According to a provincial document called Revitalization Tax Exemptions: A Primer, on the provisions in the Community Charter, dated January 2008, Section 226 of the Community Charterprovides authority to exempt property from municipal property value taxes. According to the primer, revitalization tax exemptions are a tool municipal councils may use to encourage various types of revitalization to achieve a wide range of environmental, economic or social objectives.

The city’s revitalization tax exemption bylaw specifies that council’s objective for the tax program in the major industry area is to support investment and revitalization of an industry to secure the future economic and social health of the city. It also states that council is of the opinion that the revitalization tax exemption program will stimulate the rejuvenation of the major industry area and thus achieve council’s objectives to promote economic activity and employment in the city. The specifics of how this might be done are not outlined in the bylaw.

Orchiston, after the meeting, said the Community Charterprovides that council has the authority to provide a revitalization tax exemption to a property (land and improvements) for the purpose of encouraging revitalization/future positive change.

“On December 4, I wrote to city council and asserted that the granting of a property tax exemption to Catalyst Paper under Revitalization Tax Exemption Program Bylaw 2631 was not in compliance with the Community Charterin that neither the bylaw nor the public notice provided the public with any information as to the nature of any revitalization Catalyst was prepared to undertake to secure employment at the mill,” said Orchiston. “My letter was included on the agenda of the December 15 committee of the whole meeting. Given the seriousness of my assertion and the $8.4 million in waived property tax by the city, I am extremely disappointed that not a single councillor nor staff member wished to discuss this critical subject at the meeting in an open and transparent manner.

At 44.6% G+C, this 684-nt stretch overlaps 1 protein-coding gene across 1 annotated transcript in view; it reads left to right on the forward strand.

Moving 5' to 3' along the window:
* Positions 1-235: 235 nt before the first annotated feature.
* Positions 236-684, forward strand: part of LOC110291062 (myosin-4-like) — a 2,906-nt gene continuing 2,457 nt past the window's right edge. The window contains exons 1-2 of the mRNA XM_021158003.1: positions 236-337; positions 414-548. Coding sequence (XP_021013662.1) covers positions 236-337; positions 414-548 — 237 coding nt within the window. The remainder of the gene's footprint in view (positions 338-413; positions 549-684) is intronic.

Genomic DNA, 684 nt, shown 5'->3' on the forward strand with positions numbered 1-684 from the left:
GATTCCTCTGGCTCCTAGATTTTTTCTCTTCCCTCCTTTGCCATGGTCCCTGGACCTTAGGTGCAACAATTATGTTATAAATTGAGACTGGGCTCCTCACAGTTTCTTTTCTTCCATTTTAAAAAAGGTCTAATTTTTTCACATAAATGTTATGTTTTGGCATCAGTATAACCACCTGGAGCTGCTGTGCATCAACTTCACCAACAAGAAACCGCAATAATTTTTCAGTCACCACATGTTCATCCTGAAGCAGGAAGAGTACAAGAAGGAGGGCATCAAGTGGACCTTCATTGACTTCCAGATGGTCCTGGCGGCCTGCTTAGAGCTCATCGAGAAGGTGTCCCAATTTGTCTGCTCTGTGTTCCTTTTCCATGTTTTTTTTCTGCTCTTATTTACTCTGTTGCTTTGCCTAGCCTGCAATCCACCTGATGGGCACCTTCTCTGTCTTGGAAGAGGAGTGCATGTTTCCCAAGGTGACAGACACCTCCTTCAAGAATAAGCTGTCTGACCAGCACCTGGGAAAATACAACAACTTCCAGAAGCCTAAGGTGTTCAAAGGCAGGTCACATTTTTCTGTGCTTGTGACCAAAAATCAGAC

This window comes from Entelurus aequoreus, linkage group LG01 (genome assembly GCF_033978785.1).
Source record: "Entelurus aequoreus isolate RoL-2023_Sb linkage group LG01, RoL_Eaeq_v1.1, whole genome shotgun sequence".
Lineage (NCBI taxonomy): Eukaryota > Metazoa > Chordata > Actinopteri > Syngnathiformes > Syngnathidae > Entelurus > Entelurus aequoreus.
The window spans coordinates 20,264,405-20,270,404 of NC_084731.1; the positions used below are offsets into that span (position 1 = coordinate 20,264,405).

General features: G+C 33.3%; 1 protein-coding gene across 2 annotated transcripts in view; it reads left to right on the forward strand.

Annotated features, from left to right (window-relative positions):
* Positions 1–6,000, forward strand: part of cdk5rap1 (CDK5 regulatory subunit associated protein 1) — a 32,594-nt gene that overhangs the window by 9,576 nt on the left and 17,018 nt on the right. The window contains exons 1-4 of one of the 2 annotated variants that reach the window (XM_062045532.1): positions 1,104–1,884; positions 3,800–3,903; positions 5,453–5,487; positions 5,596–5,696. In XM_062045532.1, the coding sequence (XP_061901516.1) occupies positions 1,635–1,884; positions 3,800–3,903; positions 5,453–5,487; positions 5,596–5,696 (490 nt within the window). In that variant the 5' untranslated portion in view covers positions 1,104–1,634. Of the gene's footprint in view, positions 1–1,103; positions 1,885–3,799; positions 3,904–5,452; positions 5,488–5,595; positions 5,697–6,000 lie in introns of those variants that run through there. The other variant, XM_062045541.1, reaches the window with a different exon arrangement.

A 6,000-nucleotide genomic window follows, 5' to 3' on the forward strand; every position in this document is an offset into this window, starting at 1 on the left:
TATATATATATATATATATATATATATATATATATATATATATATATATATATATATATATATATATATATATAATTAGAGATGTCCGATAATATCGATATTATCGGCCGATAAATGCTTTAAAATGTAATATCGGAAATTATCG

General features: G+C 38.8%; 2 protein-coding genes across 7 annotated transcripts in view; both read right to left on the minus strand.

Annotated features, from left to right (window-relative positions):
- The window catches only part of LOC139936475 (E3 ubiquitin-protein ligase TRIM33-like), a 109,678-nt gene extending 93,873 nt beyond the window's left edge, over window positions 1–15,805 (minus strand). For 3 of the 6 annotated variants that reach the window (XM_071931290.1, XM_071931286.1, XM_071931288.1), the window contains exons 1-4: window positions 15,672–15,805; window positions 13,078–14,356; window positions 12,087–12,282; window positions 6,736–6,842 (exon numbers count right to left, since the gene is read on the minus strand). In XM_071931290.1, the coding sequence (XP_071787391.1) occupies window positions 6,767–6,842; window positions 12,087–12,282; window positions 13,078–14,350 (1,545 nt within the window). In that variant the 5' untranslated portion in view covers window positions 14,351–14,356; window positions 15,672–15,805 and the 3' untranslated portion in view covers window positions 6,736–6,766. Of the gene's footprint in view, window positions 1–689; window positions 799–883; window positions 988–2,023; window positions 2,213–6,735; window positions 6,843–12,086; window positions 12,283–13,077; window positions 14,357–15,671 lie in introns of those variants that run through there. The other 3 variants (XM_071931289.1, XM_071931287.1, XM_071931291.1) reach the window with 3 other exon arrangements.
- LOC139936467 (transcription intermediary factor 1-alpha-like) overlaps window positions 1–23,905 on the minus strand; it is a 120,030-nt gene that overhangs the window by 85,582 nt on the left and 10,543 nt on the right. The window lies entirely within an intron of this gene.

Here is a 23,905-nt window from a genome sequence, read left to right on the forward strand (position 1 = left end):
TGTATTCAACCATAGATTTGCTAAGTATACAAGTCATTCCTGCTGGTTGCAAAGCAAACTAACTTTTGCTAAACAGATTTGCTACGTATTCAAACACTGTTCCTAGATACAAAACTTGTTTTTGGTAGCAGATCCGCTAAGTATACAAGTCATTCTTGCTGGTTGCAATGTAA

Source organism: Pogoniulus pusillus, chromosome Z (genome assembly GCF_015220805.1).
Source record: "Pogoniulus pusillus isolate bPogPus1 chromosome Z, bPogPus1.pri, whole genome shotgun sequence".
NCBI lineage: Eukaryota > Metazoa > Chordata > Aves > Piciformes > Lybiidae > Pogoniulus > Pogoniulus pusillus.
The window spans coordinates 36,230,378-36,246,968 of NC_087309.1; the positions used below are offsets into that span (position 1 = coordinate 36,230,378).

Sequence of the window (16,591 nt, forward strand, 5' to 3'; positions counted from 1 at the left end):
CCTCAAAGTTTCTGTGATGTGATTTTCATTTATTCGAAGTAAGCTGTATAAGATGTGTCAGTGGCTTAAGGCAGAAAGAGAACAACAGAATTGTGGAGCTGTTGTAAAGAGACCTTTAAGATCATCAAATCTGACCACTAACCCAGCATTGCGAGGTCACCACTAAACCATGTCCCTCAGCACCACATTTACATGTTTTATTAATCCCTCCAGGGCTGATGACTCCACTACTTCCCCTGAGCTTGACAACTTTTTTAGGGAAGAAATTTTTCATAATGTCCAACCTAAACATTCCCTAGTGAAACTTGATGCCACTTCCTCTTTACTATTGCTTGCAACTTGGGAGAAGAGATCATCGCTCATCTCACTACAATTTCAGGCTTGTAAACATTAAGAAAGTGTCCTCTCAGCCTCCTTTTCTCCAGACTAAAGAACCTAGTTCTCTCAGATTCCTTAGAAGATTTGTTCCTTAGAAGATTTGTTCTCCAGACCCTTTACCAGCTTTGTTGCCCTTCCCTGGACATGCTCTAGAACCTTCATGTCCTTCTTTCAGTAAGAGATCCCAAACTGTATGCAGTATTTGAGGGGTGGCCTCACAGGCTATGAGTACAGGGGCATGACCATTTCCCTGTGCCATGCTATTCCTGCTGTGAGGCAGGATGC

“No member of city council or staff was prepared to point to any revitalization planned or committed to by Catalyst and identified within the bylaw and agreement. Council simply resolved to file my letter along with the noisy rooster letters.”

Orchiston said at the meeting that the mayor did comment about the $13 million Catalyst is to invest at Port Alberni and his discussion with Catalyst vice president Patrick Corriveau. He said those comments and his discussion with Corriveau were repeated in a Peak story.

“Neither the mayor’s nor Corriveau’s comments, however, pointed to any provision in the revitalization tax exemption bylaw or the agreement with Catalyst describing any revitalization that the company is to carry out at the Powell River mill,” said Orchiston. “There is no agreed to quid pro quo here; the city simply agreed to provide Catalyst Paper an $8.4 million property tax break for nothing.”

Orchiston said one has to seriously question any intention on behalf of Catalyst to restart the paper machines at Powell River as some employees have made it known they have been offered jobs at other Catalyst operations. He added that on November 28, the Catalyst mill at Crofton announced the restart of its number three paper machine, creating 58 jobs, while on December 10, a $13 million investment at Port Alberni was announced.

“I continue to assert that the city’s Revitalization Tax Exemption Bylaw 2631, 2020 is invalid for the reasons stated in my December 4 letter,” said Orchiston, “and that when the 2021 property tax year arrives, the city will be providing financial assistance to Catalyst Paper in violation of Section 25 (1) Assistance to Business, of the Community Charter.”